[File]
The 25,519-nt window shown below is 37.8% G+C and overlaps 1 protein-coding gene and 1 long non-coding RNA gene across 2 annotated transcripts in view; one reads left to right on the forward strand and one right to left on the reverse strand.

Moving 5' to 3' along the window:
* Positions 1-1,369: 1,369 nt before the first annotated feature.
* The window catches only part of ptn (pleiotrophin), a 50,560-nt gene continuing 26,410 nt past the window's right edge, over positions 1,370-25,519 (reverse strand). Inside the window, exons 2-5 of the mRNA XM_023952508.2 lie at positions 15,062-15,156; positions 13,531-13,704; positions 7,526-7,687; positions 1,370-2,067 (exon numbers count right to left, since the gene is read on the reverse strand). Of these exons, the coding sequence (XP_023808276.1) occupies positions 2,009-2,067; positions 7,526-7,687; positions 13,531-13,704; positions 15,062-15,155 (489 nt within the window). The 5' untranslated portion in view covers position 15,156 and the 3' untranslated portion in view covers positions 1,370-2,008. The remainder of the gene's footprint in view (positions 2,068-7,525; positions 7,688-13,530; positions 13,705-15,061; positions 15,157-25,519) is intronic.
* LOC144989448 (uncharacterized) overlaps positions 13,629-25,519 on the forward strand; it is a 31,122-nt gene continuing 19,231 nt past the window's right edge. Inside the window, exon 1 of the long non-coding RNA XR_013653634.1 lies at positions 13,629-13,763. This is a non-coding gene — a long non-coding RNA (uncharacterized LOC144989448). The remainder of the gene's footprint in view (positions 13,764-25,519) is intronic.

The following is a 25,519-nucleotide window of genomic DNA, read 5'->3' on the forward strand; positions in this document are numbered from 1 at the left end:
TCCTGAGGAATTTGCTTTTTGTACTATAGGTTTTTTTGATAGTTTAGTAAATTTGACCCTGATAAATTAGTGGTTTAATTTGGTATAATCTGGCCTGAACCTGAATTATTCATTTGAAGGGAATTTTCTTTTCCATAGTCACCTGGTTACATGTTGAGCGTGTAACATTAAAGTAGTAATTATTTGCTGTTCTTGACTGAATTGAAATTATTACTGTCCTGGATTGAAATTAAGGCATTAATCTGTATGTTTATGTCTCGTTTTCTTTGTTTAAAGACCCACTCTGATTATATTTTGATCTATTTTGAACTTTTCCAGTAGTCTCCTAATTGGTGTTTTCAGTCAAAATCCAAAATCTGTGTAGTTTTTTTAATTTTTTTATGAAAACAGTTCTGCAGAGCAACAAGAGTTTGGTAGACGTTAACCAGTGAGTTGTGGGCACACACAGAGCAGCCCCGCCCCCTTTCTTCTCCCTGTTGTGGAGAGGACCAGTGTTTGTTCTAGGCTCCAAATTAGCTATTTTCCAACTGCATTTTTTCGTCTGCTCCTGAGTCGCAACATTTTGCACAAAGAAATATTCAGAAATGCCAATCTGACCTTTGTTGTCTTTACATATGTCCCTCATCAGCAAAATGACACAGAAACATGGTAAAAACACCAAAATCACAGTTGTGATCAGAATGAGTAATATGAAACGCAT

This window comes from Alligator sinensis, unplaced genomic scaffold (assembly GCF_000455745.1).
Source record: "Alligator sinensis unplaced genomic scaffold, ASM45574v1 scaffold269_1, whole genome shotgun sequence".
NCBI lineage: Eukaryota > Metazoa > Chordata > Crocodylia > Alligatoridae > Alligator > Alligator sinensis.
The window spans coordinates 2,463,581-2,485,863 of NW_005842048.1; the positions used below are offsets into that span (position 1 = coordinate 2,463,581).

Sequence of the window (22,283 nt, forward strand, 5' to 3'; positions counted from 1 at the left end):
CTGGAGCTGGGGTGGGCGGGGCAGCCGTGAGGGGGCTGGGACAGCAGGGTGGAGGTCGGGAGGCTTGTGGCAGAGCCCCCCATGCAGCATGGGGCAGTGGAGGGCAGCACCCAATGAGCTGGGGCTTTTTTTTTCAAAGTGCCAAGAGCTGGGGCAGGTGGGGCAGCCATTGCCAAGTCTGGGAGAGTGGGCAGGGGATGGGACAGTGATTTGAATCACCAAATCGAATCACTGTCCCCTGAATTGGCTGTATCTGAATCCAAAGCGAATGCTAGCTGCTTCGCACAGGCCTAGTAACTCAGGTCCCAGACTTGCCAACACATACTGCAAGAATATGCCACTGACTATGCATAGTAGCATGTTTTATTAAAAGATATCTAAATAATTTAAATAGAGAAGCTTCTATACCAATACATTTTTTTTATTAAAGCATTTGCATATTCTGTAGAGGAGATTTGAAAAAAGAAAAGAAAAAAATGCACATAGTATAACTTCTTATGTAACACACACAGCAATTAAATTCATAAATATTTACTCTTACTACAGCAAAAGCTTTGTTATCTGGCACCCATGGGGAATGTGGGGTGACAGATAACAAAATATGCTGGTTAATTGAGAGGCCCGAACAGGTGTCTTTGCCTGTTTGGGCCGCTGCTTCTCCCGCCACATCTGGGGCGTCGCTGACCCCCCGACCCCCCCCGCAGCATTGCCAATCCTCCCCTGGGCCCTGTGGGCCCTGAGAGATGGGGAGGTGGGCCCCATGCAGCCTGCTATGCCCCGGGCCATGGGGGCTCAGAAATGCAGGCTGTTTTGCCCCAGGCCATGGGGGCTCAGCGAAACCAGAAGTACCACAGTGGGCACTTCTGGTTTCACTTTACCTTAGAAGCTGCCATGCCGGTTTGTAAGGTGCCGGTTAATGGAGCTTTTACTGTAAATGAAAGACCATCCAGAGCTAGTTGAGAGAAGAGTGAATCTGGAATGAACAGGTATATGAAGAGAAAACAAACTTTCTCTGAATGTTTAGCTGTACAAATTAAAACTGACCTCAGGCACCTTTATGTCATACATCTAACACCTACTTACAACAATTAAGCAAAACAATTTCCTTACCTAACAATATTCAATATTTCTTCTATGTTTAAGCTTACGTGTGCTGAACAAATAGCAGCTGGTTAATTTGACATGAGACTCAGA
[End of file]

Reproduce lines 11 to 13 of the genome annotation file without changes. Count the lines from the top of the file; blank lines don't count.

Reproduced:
The window spans coordinates 2,463,581-2,485,863 of NW_005842048.1; the positions used below are offsets into that span (position 1 = coordinate 2,463,581).

Sequence of the window (22,283 nt, forward strand, 5' to 3'; positions counted from 1 at the left end):
CTGGAGCTGGGGTGGGCGGGGCAGCCGTGAGGGGGCTGGGACAGCAGGGTGGAGGTCGGGAGGCTTGTGGCAGAGCCCCCCATGCAGCATGGGGCAGTGGAGGGCAGCACCCAATGAGCTGGGGCTTTTTTTTTCAAAGTGCCAAGAGCTGGGGCAGGTGGGGCAGCCATTGCCAAGTCTGGGAGAGTGGGCAGGGGATGGGACAGTGATTTGAATCACCAAATCGAATCACTGTCCCCTGAATTGGCTGTATCTGAATCCAAAGCGAATGCTAGCTGCTTCGCACAGGCCTAGTAACTCAGGTCCCAGACTTGCCAACACATACTGCAAGAATATGCCACTGACTATGCATAGTAGCATGTTTTATTAAAAGATATCTAAATAATTTAAATAGAGAAGCTTCTATACCAATACATTTTTTTTATTAAAGCATTTGCATATTCTGTAGAGGAGATTTGAAAAAAGAAAAGAAAAAAATGCACATAGTATAACTTCTTATGTAACACACACAGCAATTAAATTCATAAATATTTACTCTTACTACAGCAAAAGCTTTGTTATCTGGCACCCATGGGGAATGTGGGGTGACAGATAACAAAATATGCTGGTTAATTGAGAGGCCCGAACAGGTGTCTTTGCCTGTTTGGGCCGCTGCTTCTCCCGCCACATCTGGGGCGTCGCTGACCCCCCGACCCCCCCCGCAGCATTGCCAATCCTCCCCTGGGCCCTGTGGGCCCTGAGAGATGGGGAGGTGGGCCCCATGCAGCCTGCTATGCCCCGGGCCATGGGGGCTCAGAAATGCAGGCTGTTTTGCCCCAGGCCATGGGGGCTCAGCGAAACCAGAAGTACCACAGTGGGCACTTCTGGTTTCACTTTACCTTAGAAGCTGCCATGCCGGTTTGTAAGGTGCCGGTTAATGGAGCTTTTACTGTAAATGAAAGACCATCCAGAGCTAGTTGAGAGAAGAGTGAATCTGGAATGAACAGGTATATGAAGAGAAAACAAACTTTCTCTGAATGTTTAGCTGTACAAATTAAAACTGACCTCAGGCACCTTTATGTCATACATCTAACACCTACTTACAACAATTAAGCAAAACAATTTCCTTACCTAACAATATTCAATATTTCTTCTATGTTTAAGCTTACGTGTGCTGAACAAATAGCAGCTGGTTAATTTGACATGAGACTCAGA